Grow Room Ventilation: The Pros and Cons of Positive vs Negative Air Pressure

When faced with challenges of contamination and odor control, some indoor growers have adopted pressurized ventilation methods, manipulating positive and negative pressure to protect their grow spaces. Let's dive into grow room air pressure and ventilation and what may work for you.
August 9, 2022

Pressurized rooms are often designed for use in clinical settings as they can be helpful in quarantining infected or immunocompromised patients. When faced with challenges of contamination and odor control, some indoor growers have adopted similar pressurized ventilation methods, manipulating positive and negative pressure to protect their grow spaces.

Key Differences Between Negative Pressure vs. Positive Pressure

Have you ever felt a rush of air or the resistance of a suction seal when opening a door to a room? This is an example of how the difference in the pressure outside of a space and the pressure inside of a space can influence the airflow within. As with most things in life, air pressure seeks equilibrium. This means that lower air pressure will seek higher air pressure and vice versa.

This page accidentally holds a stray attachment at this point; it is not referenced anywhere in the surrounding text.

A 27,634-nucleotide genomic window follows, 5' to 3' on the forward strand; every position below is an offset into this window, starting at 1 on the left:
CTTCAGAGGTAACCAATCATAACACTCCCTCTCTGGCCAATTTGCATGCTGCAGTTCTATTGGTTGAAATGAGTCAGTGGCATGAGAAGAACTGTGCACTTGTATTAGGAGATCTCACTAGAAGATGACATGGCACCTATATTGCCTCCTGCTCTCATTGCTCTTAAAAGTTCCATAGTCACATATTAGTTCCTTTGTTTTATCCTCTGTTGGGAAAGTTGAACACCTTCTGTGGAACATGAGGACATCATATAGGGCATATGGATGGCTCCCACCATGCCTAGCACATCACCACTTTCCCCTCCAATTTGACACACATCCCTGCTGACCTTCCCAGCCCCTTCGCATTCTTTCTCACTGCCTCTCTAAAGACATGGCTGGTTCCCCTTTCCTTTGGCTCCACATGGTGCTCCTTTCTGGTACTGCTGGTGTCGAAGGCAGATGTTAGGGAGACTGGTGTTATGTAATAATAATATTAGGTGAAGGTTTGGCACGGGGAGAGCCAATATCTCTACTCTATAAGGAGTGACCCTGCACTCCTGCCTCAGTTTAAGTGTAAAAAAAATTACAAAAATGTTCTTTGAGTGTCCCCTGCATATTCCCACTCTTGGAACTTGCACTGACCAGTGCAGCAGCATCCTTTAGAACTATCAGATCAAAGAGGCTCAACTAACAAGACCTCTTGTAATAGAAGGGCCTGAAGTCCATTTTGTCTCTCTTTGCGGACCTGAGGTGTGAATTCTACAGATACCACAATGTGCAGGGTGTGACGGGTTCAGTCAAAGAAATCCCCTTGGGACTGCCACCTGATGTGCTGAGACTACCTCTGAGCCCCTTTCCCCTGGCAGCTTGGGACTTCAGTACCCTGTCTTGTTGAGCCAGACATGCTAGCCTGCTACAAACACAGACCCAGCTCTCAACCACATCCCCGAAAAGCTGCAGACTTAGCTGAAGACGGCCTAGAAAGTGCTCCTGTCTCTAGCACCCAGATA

When considering the key differences between negative pressure and positive pressure environments, there are two main factors: airflow rate and direction.

air pressure in a grow room

Airflow Rate

Airflow rate describes the amount of air that travels through your HVAC system. In the Imperial system, it is measured in cubic feet per minute (CFM) or cubic meters per minute (m3/min) in Metric. In order to pressurize a grow room, your ventilation system must maintain a pressure differential, meaning that there is either more or less air being exhausted than being supplied via outside air resulting in either a positive or negative room pressure overall. Mechanical engineers can estimate your air pressure differentials when designing your HVAC system.

Direction